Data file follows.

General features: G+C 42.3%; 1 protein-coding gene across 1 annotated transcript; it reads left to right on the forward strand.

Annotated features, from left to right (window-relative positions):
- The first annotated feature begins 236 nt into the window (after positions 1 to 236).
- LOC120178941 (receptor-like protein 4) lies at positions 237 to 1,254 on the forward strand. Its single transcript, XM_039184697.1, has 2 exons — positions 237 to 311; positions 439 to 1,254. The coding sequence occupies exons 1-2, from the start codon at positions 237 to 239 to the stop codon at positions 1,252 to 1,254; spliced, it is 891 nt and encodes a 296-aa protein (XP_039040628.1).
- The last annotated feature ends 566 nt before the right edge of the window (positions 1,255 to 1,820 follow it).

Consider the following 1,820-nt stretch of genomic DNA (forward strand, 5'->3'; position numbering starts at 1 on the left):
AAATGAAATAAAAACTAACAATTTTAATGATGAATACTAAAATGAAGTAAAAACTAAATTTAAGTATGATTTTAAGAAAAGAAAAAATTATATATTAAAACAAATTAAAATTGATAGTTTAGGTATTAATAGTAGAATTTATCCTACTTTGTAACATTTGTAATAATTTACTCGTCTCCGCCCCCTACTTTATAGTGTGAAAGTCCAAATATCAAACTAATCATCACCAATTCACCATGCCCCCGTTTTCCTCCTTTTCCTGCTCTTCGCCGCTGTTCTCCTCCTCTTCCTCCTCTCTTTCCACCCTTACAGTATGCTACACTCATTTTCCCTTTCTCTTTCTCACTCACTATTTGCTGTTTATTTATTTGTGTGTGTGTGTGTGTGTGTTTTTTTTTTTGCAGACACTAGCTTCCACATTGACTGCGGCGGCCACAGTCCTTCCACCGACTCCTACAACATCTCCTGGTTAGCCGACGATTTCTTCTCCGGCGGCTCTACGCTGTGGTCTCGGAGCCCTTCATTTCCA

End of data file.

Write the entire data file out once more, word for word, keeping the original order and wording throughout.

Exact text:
General features: G+C 42.3%; 1 protein-coding gene across 1 annotated transcript; it reads left to right on the forward strand.

Annotated features, from left to right (window-relative positions):
- The first annotated feature begins 236 nt into the window (after positions 1 to 236).
- LOC120178941 (receptor-like protein 4) lies at positions 237 to 1,254 on the forward strand. Its single transcript, XM_039184697.1, has 2 exons — positions 237 to 311; positions 439 to 1,254. The coding sequence occupies exons 1-2, from the start codon at positions 237 to 239 to the stop codon at positions 1,252 to 1,254; spliced, it is 891 nt and encodes a 296-aa protein (XP_039040628.1).
- The last annotated feature ends 566 nt before the right edge of the window (positions 1,255 to 1,820 follow it).

Consider the following 1,820-nt stretch of genomic DNA (forward strand, 5'->3'; position numbering starts at 1 on the left):
AAATGAAATAAAAACTAACAATTTTAATGATGAATACTAAAATGAAGTAAAAACTAAATTTAAGTATGATTTTAAGAAAAGAAAAAATTATATATTAAAACAAATTAAAATTGATAGTTTAGGTATTAATAGTAGAATTTATCCTACTTTGTAACATTTGTAATAATTTACTCGTCTCCGCCCCCTACTTTATAGTGTGAAAGTCCAAATATCAAACTAATCATCACCAATTCACCATGCCCCCGTTTTCCTCCTTTTCCTGCTCTTCGCCGCTGTTCTCCTCCTCTTCCTCCTCTCTTTCCACCCTTACAGTATGCTACACTCATTTTCCCTTTCTCTTTCTCACTCACTATTTGCTGTTTATTTATTTGTGTGTGTGTGTGTGTGTGTTTTTTTTTTTGCAGACACTAGCTTCCACATTGACTGCGGCGGCCACAGTCCTTCCACCGACTCCTACAACATCTCCTGGTTAGCCGACGATTTCTTCTCCGGCGGCTCTACGCTGTGGTCTCGGAGCCCTTCATTTCCA